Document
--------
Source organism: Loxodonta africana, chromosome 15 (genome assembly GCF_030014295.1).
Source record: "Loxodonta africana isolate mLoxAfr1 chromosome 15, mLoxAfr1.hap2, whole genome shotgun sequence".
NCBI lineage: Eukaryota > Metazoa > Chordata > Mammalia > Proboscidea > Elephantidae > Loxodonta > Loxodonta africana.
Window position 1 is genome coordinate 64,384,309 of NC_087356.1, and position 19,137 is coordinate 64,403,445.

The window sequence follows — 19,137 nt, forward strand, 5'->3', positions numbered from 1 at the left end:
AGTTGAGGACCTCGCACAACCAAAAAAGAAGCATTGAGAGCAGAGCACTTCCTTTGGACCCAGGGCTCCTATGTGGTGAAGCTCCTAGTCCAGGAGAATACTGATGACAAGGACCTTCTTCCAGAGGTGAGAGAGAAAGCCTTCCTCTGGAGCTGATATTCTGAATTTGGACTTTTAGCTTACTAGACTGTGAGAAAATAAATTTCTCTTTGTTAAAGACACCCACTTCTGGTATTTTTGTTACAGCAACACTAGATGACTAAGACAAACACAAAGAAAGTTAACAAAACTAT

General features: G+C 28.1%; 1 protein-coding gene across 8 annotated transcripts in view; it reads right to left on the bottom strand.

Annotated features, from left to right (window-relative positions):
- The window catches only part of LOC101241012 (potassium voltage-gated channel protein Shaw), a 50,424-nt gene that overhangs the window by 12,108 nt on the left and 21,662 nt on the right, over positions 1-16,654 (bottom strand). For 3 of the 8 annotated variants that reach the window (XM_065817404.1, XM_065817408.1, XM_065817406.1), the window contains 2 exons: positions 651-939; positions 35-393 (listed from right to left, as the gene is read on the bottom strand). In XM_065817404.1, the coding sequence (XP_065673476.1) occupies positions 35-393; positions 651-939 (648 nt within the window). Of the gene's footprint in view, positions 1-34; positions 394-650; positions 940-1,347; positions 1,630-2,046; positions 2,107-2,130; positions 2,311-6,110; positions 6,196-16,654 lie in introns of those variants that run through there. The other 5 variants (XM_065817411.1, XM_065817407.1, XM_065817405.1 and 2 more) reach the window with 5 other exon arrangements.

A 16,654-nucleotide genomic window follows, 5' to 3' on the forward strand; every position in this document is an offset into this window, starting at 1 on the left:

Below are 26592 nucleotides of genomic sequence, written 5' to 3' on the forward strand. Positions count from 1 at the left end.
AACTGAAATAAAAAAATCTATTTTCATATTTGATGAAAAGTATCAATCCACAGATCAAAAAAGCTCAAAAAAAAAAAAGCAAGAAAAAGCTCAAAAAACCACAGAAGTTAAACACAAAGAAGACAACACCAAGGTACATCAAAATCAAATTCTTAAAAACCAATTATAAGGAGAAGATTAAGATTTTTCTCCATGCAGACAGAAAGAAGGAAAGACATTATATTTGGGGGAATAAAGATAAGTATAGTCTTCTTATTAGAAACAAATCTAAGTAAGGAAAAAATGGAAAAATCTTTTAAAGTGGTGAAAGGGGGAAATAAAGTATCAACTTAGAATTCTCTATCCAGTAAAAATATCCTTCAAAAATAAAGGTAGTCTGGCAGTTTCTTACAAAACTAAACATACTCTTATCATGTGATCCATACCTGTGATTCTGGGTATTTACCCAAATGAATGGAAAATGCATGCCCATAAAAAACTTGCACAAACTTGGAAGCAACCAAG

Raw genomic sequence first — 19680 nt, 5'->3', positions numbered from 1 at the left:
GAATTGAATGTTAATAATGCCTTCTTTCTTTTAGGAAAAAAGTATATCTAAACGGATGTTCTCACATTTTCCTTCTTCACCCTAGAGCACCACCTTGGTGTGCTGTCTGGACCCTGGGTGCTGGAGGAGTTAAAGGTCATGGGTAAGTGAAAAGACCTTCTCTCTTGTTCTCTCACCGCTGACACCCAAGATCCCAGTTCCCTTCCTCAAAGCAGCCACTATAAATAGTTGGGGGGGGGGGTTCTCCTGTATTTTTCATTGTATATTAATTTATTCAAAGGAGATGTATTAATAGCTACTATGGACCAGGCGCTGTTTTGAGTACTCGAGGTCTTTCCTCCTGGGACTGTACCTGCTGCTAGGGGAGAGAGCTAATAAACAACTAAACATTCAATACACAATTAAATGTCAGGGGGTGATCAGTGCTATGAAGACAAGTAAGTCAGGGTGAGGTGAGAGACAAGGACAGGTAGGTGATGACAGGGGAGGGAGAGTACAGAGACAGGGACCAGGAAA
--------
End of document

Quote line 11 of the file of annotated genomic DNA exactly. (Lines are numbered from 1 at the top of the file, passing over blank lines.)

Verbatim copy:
Below are 26592 nucleotides of genomic sequence, written 5' to 3' on the forward strand. Positions count from 1 at the left end.